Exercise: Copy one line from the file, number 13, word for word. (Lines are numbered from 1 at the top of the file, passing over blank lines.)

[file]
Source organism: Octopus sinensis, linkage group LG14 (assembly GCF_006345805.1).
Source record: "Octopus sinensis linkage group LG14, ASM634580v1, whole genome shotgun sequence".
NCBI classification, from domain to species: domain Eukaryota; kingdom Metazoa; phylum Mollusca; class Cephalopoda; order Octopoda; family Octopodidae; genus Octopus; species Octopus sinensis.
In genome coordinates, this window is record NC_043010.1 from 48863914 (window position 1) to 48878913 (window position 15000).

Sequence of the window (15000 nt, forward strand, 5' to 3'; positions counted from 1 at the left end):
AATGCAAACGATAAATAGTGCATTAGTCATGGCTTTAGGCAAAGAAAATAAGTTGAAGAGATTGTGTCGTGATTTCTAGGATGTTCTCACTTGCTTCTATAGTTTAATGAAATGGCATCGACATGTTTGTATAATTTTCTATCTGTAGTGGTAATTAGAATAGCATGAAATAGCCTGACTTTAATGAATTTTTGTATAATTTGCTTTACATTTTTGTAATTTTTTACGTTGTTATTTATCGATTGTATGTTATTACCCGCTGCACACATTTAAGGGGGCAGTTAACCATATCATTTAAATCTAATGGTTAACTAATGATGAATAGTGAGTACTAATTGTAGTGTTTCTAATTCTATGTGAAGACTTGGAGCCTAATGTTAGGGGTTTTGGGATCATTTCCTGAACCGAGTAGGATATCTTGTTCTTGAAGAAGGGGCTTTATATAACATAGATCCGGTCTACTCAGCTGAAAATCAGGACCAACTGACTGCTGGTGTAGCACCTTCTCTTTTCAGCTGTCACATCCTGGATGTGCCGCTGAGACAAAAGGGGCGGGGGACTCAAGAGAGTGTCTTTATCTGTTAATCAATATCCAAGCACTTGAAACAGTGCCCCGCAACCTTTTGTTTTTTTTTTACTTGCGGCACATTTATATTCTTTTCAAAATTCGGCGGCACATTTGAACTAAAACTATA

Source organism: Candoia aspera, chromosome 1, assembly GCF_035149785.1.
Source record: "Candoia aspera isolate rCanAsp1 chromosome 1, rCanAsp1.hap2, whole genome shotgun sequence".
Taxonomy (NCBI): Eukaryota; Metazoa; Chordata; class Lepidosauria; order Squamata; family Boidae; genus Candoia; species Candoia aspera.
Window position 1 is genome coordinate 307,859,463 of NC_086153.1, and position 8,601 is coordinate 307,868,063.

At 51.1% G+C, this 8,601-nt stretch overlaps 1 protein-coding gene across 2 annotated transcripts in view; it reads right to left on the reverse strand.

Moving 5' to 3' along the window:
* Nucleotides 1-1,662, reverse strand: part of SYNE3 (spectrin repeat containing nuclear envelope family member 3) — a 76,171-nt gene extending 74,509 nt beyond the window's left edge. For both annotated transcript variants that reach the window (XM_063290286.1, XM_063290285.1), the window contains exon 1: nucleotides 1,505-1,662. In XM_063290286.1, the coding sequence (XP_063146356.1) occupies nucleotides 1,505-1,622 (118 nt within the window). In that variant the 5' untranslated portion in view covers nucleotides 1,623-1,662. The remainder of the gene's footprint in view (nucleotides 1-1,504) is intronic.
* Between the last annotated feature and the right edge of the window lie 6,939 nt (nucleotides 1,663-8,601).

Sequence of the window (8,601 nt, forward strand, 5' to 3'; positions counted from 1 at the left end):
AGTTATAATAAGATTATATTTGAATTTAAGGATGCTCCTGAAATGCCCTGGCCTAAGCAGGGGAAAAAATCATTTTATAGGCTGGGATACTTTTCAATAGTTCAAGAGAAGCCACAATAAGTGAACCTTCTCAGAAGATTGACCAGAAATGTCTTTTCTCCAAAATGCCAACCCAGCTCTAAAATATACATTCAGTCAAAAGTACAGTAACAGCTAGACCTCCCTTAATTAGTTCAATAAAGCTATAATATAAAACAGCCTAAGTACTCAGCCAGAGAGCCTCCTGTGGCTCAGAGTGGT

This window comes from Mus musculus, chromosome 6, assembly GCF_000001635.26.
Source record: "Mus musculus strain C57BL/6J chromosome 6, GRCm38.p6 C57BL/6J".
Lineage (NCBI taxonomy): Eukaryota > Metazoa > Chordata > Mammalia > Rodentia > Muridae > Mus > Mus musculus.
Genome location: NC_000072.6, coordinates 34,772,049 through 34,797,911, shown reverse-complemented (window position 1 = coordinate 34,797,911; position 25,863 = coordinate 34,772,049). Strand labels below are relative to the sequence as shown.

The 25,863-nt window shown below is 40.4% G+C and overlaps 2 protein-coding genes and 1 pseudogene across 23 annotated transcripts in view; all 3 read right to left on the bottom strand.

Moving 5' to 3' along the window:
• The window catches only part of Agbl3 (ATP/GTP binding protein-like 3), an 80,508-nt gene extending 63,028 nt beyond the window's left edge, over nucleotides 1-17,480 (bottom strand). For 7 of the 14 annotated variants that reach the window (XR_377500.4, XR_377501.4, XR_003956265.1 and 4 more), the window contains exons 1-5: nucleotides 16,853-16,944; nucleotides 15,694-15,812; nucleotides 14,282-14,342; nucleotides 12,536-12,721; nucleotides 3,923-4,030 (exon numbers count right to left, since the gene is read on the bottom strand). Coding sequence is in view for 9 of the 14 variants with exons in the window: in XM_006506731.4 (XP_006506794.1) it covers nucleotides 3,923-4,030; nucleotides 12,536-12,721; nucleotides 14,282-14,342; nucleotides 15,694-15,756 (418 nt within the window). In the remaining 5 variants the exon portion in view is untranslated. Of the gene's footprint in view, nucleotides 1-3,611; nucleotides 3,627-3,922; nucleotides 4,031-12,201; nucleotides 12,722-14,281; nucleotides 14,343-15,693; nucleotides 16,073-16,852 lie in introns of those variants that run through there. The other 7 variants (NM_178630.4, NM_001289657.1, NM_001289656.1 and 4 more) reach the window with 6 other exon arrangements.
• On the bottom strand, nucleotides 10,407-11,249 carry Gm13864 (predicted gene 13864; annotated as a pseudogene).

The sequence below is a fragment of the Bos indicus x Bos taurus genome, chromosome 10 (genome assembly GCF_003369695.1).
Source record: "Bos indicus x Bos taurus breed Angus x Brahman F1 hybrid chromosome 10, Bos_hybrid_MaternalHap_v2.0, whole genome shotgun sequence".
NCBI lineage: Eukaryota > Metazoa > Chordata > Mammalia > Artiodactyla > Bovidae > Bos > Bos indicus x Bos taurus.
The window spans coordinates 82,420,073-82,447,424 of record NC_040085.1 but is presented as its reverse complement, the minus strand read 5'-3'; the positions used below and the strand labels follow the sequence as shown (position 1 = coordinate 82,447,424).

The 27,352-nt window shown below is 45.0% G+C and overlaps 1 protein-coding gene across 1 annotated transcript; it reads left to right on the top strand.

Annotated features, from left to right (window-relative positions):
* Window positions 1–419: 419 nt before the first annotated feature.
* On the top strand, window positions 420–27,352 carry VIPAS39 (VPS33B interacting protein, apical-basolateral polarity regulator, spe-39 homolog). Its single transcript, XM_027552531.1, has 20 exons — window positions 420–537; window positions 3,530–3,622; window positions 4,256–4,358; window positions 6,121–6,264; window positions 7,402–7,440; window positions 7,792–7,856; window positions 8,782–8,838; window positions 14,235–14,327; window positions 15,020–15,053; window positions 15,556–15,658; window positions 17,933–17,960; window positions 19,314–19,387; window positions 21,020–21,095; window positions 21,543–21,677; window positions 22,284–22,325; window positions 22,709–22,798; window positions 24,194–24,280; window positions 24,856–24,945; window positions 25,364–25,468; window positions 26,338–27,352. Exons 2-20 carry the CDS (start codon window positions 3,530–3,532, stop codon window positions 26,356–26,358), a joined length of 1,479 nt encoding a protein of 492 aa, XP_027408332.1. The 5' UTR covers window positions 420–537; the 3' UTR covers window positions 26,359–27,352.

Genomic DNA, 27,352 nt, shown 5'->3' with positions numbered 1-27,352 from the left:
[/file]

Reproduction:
* Nucleotides 1-1,662, reverse strand: part of SYNE3 (spectrin repeat containing nuclear envelope family member 3) — a 76,171-nt gene extending 74,509 nt beyond the window's left edge. For both annotated transcript variants that reach the window (XM_063290286.1, XM_063290285.1), the window contains exon 1: nucleotides 1,505-1,662. In XM_063290286.1, the coding sequence (XP_063146356.1) occupies nucleotides 1,505-1,622 (118 nt within the window). In that variant the 5' untranslated portion in view covers nucleotides 1,623-1,662. The remainder of the gene's footprint in view (nucleotides 1-1,504) is intronic.